How should we respond to the horrific assault on the French weekly Charlie Hebdo?
National security, national-security excesses, bigotry, immigration, the poverty and alienation in immigrant communities: last week's tragedy gives us plenty to talk about.
And for many journalists, cartoonists, and their publications, the murders have led to an intense debate about a more personal, crucial issue: how we show our support both for Charlie Hebdo and its devastated staff and for the right of freedom of expression.
One response has been to reprint several of the Charlie cartoons. But some publications have been strangely selective, publishing fairly innocuous images that didn't contain images of Muhammad, and it's those images that the killers said were offensive.
Others have published Charlie cartoons that mock Muhammad and Islam, arguing that we can't speak out adequately for free speech and against the murders at Charlie Hebdo unless we do.
And some publications are refraining from publishing any of the Charlie cartoons. We're among the latter.
Our reason: to portray Charlie Hebdo accurately and fairly, we would have to show examples of the breadth of its work, including the most shocking. Our policy is to not publish material intended to mock people or their religious faith. We wouldn't have published Charlie's most offensive cartoons prior to the slaughter, and showing our support for free speech doesn't require us to publish them now. (And to do so, I think, is more than a bit self-congratulatory.)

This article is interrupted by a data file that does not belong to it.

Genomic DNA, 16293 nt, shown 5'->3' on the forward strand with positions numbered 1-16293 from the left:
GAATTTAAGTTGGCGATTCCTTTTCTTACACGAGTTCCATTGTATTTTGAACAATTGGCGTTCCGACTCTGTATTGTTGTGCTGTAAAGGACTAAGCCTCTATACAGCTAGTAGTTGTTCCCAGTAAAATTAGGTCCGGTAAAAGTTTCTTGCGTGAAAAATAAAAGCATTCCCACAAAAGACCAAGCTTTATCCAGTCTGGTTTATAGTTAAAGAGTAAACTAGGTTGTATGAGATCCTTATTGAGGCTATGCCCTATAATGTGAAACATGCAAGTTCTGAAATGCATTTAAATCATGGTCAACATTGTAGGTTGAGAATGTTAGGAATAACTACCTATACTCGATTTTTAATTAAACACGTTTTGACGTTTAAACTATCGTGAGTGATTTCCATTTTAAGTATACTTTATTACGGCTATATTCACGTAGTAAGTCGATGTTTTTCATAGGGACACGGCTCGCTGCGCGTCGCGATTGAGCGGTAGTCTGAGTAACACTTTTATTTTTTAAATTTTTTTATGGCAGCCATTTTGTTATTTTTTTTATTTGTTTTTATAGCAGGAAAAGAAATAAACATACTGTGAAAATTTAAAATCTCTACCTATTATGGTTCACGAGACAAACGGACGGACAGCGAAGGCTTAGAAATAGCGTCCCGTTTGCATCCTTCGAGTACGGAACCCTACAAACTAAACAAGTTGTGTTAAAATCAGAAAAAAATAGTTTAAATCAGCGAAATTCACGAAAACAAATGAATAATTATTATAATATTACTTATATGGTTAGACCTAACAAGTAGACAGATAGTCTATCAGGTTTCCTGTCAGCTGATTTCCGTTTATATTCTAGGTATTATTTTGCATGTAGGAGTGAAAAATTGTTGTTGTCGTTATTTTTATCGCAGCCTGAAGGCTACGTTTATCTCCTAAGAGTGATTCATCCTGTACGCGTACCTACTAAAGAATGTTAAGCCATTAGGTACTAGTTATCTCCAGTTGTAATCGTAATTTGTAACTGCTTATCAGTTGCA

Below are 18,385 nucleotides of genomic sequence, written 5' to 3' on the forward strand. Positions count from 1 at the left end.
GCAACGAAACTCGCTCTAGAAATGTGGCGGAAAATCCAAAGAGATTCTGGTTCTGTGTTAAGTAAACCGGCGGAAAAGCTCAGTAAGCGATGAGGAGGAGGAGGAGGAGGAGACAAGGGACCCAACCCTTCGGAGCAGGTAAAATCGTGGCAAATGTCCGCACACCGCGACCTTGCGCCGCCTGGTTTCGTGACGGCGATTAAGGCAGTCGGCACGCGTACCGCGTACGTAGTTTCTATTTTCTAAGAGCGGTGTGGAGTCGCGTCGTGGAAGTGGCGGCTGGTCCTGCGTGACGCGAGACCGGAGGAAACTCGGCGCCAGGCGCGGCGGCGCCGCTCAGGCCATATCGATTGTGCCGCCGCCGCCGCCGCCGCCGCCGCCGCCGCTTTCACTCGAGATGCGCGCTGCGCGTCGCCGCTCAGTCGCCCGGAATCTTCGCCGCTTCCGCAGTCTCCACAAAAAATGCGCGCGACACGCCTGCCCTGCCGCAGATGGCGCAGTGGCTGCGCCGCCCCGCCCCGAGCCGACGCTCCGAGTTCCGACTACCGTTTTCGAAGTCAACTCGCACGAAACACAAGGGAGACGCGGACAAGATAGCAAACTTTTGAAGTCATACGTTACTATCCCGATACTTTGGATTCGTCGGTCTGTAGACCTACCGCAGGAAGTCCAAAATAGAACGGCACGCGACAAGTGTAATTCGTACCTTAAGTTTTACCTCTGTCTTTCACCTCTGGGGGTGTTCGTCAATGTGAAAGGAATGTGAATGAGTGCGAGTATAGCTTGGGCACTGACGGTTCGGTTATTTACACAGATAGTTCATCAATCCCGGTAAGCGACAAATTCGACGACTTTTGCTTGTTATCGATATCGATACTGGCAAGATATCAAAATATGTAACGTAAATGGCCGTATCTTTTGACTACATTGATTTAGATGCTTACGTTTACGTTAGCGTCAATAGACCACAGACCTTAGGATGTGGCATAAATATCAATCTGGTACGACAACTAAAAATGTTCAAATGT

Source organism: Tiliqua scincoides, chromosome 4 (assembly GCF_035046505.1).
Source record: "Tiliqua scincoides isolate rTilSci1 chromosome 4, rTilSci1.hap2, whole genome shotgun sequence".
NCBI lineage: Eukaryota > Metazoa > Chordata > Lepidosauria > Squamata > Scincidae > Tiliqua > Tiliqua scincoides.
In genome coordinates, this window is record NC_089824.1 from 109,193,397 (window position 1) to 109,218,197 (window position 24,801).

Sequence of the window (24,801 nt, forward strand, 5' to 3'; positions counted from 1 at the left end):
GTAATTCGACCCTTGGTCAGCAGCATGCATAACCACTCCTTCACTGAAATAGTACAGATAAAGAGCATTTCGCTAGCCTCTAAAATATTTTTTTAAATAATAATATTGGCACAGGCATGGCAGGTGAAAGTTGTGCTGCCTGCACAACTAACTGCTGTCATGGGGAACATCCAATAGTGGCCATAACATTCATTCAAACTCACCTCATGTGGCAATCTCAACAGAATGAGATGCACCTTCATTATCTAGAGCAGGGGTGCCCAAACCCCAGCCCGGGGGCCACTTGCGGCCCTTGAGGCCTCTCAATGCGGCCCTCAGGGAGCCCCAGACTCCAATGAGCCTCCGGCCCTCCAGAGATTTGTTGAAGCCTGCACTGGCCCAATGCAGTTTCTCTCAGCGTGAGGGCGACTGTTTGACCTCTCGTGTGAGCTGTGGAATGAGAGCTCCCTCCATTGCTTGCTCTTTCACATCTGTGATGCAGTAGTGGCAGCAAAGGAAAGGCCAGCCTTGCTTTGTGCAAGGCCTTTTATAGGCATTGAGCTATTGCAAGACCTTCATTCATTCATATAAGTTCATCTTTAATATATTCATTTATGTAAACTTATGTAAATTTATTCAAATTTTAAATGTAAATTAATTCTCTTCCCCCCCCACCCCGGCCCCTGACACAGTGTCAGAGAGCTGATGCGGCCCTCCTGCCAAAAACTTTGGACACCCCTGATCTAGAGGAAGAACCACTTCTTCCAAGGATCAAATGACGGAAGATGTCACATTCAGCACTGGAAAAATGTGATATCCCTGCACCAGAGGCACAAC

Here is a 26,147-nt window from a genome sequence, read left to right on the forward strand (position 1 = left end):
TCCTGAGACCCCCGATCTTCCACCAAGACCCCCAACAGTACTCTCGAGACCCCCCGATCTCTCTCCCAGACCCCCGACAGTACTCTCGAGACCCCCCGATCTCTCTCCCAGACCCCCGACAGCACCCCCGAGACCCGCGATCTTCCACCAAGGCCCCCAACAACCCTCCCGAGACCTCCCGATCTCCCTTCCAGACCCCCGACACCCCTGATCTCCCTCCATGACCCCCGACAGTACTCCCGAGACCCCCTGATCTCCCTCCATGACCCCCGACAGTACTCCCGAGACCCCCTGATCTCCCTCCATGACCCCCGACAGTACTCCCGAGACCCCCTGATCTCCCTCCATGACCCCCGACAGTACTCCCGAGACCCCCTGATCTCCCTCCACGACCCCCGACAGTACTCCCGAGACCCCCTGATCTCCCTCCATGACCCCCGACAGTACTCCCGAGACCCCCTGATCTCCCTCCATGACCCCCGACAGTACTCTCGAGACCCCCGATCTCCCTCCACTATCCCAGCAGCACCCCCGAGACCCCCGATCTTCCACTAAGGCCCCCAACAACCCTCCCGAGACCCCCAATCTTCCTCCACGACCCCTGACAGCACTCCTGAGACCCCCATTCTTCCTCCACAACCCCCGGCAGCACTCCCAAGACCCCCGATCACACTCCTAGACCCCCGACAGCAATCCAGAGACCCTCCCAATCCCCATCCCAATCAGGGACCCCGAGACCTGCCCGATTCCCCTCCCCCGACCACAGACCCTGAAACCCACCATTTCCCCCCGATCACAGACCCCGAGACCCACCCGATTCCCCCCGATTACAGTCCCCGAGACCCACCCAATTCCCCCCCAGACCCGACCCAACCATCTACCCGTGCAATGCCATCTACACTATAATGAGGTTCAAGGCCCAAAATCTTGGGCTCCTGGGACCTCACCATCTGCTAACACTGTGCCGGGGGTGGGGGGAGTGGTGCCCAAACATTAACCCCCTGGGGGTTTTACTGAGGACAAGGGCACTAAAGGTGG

I've looked at a fair number of Charlie Hebdo's cartoons. Some are excellent, powerful satire. Some - to me, at least - are hilarious skewers of celebrities. Among them: a 2009 sketch of a stark white skeleton with ghoulish face and straight black hair. The headline: "Michael Jackson, Finally White."
But some are harshly bigoted and would fit right in on a white-supremacist website. One example, which Glenn Greenwald cited on The Intercept: "the one mocking the African sex slaves of Boko Haram as welfare queens." Others seem pointlessly insulting, sophomoric, offensive merely for the sake of being offensive: pornographic poses of Muhammad and the pope, for instance.
And while Charlie Hebdo was known for attacking all religions, Islam was a frequent target. There's a difference, Yale professor Jason Stanley noted on the Times' website, "between mocking a Catholic pope and Muhammad."
"The pope is the representative of the dominant traditional religion of the majority of French citizens," said Stanley. "The Prophet Muhammad is the revered figure of an oppressed minority. To mock the pope is to thumb one's nose at a genuine authority, an authority of the majority. To mock the Prophet Muhammad is to add insult to abuse."
Immigration is a major controversy in France, as in the United States, and France's growing Muslim population is often poor and ostracized. Cartoons with bigoted undertones can fuel the anti-Muslim fire.